Ultimately, the court may have to use the fairly draconian sanction of changing the residence of the child such that he/she will live with the alienated parent. A starting point may be a suspended residence order, directing that the child reside with the alienated parent, whereby the  order is made but suspended on the condition that the alienating parent  does all that he/she can to ensure that contact takes place. The use of suspended orders is becoming more frequent by the court. 

Whilst the change of residence sanction is infrequently used, such orders are made by the court in these cases and may increase in frequency as the spotlight on parental alienation continues to grow.

If you would like to discuss any issue arising out of the above please contact Benjamin Carter by email at the following address:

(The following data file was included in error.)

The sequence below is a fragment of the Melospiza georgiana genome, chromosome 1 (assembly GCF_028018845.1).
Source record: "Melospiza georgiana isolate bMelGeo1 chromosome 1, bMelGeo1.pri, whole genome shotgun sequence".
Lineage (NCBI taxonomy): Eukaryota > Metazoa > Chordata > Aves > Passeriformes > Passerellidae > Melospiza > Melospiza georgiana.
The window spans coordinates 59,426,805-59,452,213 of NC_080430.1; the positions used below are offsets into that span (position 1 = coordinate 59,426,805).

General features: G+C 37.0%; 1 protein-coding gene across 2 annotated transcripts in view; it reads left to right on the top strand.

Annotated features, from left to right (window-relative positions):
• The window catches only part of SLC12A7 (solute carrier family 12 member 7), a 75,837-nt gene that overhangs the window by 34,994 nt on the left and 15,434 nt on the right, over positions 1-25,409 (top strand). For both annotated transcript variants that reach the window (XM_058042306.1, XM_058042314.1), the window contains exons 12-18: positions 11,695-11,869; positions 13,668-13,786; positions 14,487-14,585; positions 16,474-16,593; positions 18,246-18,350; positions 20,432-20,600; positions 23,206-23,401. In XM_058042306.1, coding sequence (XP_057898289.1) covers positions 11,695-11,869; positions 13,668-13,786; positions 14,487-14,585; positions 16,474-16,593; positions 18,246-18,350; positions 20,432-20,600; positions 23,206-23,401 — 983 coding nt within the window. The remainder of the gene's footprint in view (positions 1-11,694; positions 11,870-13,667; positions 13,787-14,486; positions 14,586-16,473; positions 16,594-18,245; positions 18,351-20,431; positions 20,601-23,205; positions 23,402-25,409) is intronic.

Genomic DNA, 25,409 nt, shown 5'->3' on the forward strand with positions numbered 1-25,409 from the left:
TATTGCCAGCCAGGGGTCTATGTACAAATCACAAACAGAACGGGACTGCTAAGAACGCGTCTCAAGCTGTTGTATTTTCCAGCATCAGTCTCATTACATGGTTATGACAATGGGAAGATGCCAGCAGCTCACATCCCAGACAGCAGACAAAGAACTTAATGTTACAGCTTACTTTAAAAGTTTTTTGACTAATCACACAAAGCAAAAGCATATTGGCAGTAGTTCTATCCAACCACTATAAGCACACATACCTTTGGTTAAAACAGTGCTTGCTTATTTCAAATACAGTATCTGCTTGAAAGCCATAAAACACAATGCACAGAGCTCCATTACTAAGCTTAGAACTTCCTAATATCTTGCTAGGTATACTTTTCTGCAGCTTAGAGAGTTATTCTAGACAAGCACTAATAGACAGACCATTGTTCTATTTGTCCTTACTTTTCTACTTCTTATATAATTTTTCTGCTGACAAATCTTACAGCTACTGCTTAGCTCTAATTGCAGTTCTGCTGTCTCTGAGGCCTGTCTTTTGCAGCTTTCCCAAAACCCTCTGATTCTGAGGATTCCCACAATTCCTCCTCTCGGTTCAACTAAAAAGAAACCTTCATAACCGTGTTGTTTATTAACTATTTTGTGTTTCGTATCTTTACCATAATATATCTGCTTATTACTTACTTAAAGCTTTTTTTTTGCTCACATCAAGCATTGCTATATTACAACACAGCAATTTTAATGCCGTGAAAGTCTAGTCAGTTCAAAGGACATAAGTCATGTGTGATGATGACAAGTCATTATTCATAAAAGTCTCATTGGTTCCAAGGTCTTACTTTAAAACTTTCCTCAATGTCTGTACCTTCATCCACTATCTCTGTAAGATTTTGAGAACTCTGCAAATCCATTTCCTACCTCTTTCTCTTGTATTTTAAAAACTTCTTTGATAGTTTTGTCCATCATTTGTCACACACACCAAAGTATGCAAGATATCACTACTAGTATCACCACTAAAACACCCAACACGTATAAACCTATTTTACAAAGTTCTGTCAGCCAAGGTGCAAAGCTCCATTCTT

Civil Partnerships for all
28 June, 2018

Yesterday the Supreme Court ruled unanimously in favour of a heterosexual couple to have the right to enter into a civil partnership rather than a marriage.

The Supreme Court ruled that The Civil Partnership Act 2004 is incompatible with the European Convention on Human Rights Article 14 (no discrimination) and Article 8 (the right to respect for private life) as it only applies to homosexual couples. 

Currently, heterosexual couples have one option; marriage. Whereas homosexual couples have two options; civil partnerships and civil marriages. A civil partnership is a legally recognised relationship between homosexual couples; it confers the same rights and responsibilities as marriage.